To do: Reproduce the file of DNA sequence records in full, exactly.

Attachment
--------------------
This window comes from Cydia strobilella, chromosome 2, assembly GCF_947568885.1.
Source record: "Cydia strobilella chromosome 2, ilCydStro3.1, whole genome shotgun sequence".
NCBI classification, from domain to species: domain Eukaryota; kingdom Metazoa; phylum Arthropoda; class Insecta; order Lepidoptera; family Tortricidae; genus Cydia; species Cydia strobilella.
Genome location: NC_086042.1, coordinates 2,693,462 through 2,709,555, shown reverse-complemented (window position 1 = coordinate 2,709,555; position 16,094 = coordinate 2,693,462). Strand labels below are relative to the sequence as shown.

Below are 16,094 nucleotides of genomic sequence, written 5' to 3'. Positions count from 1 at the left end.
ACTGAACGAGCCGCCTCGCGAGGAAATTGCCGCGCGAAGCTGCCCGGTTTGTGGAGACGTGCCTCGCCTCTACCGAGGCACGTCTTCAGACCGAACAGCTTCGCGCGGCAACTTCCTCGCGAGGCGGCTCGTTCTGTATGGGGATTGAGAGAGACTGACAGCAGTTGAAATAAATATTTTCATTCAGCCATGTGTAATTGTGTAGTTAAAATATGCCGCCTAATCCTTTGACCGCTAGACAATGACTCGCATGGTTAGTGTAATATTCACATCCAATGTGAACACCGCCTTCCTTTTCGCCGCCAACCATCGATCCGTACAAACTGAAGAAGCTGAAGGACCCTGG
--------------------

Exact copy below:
This window comes from Cydia strobilella, chromosome 2, assembly GCF_947568885.1.
Source record: "Cydia strobilella chromosome 2, ilCydStro3.1, whole genome shotgun sequence".
NCBI classification, from domain to species: domain Eukaryota; kingdom Metazoa; phylum Arthropoda; class Insecta; order Lepidoptera; family Tortricidae; genus Cydia; species Cydia strobilella.
Genome location: NC_086042.1, coordinates 2,693,462 through 2,709,555, shown reverse-complemented (window position 1 = coordinate 2,709,555; position 16,094 = coordinate 2,693,462). Strand labels below are relative to the sequence as shown.

Below are 16,094 nucleotides of genomic sequence, written 5' to 3'. Positions count from 1 at the left end.
ACTGAACGAGCCGCCTCGCGAGGAAATTGCCGCGCGAAGCTGCCCGGTTTGTGGAGACGTGCCTCGCCTCTACCGAGGCACGTCTTCAGACCGAACAGCTTCGCGCGGCAACTTCCTCGCGAGGCGGCTCGTTCTGTATGGGGATTGAGAGAGACTGACAGCAGTTGAAATAAATATTTTCATTCAGCCATGTGTAATTGTGTAGTTAAAATATGCCGCCTAATCCTTTGACCGCTAGACAATGACTCGCATGGTTAGTGTAATATTCACATCCAATGTGAACACCGCCTTCCTTTTCGCCGCCAACCATCGATCCGTACAAACTGAAGAAGCTGAAGGACCCTGG